The local company behind the James’s growing national appeal.
“The reason the city of Richmond is here is because of the James,” says David Fary, guide at Riverside Outfitters, purveyors of rafting, kayaking, biking, climbing, and many other Richmond outdoor activities. “When we had those big wooden English sailing ships, they couldn’t go past the fall line. So they had to stop right where the tidal section ends and the end of the falls are, right at the Mayo Bridge at 14th Street.”
Unknown to Major William Mayo, who laid out Richmond’s first grid system in 1737, the James River would become one of the city’s most appealing characteristics.
“You can start up here in Pony Pasture and get completely lost in some of the trails systems of the James River Park,” Fary said. “And then when you take a bend in the river, there’s the city skyline, so you’re taking this huge transition between this nature scene and wilderness and natural environment, and you come around and see this urban environment.”
Richmonders needn’t travel far to enjoy whitewater rafting. “Some of the biggest rapids are right there in downtown Richmond,” Fary said. “Richmond has the Class III and IV whitewater running right through the city.”
In 2012, Outside Magazine named Richmond Best Town Ever for being the “unlikeliest river-recreation mecca in the country.”
Riverside Outfitters is arguably the cornerstone of that mecca. Its mission is to “significantly and responsibly” increase recreational use of the city’s landscape on and around the James.
The idea for the company came nearly ten years ago from Scott Turner, who ran a local tree care company called TrueTimber Tree Service.
“He was very interested in seeing how a lot of the same climbing systems that they use for work could be applied to recreational climbing systems for kids,” said Matt Perry, president and co-owner of Riverside Outfitters. “He had a strong passion for getting kids outside more, reconnecting them with nature more, having more natural fun. And he thought the climbing systems that they use, whether to zipline down a log from a tree or to climb and explore out on its branches and limbs” could apply to recreational climbing. His vision grew to include kayaking and other activities. Riverside Outfitters opened in August 2005.
In 2006, Fary worked at then-competitor Richmond Raft Company. “I just rode by Riverside Outfitters and saw some kayaks and asked them if they were doing any rafting, after Richmond Raft Company had shut down at the end of 2006,” he said. “There was definitely a void left there by them that we were able to slip into.” Fary eventually became manager for the company’s rafting and boating program, which launched in 2007.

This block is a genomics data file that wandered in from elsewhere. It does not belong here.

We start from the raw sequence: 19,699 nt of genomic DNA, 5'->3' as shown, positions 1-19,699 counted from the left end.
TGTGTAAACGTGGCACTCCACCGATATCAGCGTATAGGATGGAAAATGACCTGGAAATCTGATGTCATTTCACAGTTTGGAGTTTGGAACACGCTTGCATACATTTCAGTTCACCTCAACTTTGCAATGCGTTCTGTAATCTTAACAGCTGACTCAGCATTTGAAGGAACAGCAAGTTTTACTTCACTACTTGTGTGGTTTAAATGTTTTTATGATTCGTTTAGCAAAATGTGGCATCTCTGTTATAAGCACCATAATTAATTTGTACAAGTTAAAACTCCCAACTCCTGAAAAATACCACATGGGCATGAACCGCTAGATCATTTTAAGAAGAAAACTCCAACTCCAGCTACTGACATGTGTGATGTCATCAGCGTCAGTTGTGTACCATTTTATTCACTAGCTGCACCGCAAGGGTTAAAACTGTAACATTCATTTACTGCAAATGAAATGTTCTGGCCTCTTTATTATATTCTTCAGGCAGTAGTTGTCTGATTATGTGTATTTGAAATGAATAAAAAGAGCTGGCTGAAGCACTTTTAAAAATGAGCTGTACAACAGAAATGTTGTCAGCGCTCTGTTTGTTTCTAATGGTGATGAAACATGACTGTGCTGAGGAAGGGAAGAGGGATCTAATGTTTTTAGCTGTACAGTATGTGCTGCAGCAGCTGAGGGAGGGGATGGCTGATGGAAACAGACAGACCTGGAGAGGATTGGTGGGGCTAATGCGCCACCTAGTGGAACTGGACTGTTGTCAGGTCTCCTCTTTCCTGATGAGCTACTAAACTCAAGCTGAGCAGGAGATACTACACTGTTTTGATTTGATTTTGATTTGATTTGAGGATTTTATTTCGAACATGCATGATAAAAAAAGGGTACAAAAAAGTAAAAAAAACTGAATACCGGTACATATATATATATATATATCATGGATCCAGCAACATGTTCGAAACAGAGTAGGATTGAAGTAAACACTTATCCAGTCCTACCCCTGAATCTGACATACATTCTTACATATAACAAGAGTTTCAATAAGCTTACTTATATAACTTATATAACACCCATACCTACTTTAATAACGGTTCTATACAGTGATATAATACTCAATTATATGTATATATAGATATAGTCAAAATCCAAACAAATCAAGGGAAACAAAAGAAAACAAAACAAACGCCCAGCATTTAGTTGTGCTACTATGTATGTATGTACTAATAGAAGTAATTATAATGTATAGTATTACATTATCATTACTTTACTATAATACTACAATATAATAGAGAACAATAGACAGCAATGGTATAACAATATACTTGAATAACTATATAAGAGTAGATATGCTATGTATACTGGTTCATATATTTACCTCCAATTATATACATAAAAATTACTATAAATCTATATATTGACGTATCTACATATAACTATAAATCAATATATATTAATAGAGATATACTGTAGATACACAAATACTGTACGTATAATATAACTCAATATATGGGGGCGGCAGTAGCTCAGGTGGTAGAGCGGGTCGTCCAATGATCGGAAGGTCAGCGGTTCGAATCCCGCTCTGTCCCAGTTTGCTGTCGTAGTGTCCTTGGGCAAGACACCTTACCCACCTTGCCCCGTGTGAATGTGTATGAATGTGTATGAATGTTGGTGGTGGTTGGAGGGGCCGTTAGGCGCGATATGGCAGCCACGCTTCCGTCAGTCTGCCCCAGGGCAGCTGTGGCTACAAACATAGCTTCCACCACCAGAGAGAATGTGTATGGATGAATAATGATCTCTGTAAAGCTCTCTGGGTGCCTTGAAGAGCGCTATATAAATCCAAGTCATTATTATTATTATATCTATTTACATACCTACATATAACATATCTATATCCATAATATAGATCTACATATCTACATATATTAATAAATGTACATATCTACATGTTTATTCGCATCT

Instead of focusing on a specific kind of rafter, either experienced or newbie, Fary said Riverside Outfitters appeals to everyone. “[From] complete beginner, or those who maybe canoed or kayaked a couple of times in their life, or maybe kids who weren’t super adventurous. We tried to appeal to the average Joe,” he said.
Perry said part of Riverside Outfitters success has been how they treat customers. “This isn’t going to be a factory operation where we want to get people in and out and get through as many numbers as we possibly can,” he said. “Don’t just shove somebody down a rafting trip because it makes you money, but maybe a tubing trip that’s more chill would have been better for them, even though it makes the company less money.”
“I think that approach really connected with people and was appreciated by [them],” he said. Business booms accordingly. “That first year definitely felt like an explosion out of the gates just because we were growing from such a small size to something that was bigger.”
The company’s now arguably the biggest outdoor recreation company in the city. It offers guided mountain biking rides, along with guided raft, kayaking, and canoe trips. There are climbing seminars, camps for kids. The company also rents equipment and sells water tubes.
While rafting is the most popular activity Riverside Outfitters offers, a relatively new activity has been catching on: downriver stand up paddle boarding, which the company began offering last year. “You can surf stationary waves on the James with a standup paddle board. So that’s a thing a lot of people are coming back to,” Perry said. “You can’t find many other places that offer downriver paddle boarding trips.”
New this year is the Riverside Outpost located on Brown’s Island. Perry and Fary said the outpost serves as a quick way for people to enjoy the river. People simply walk up to the outpost, without reservations, to rent stand-up paddle boards, kayaks, and mountain bikes. The outpost is open seven days a week.
While its business grows and its summer camps regularly fill out, Riverside Outfitters (and the James River itself) does have one hindrance: public perception.
In 1975, officials closed the James to fishing after the pesticide Kepone was flushed into the river. For some perennial Richmonders, that event still sullies the river’s reputation 40 years later.
But organizations like the James River Outdoor Coalition, and the stewardships of park legend Ralph White and his successor Nathan Burrell, have gone a long way to clean the James: both its water and perception. “These are giants in the community who almost singlehandedly turned that perception around for the public and made [the James River Park system] something that’s attractive,” Perry said. The quality of the river, he said, has done a “complete 180” in the last 20 years. “The water quality is much better than what people assume,” he said.
But once people have an enjoyable experience on the river, the James inevitably earns an ally. “Now the park system has one additional person who’s going to take care of [the James] because they have a relationship with it,” Perry said. “The river gets them hooked.”
Riverside Outfitters is located at 6836 Old Westham Road.
photo by sdreelin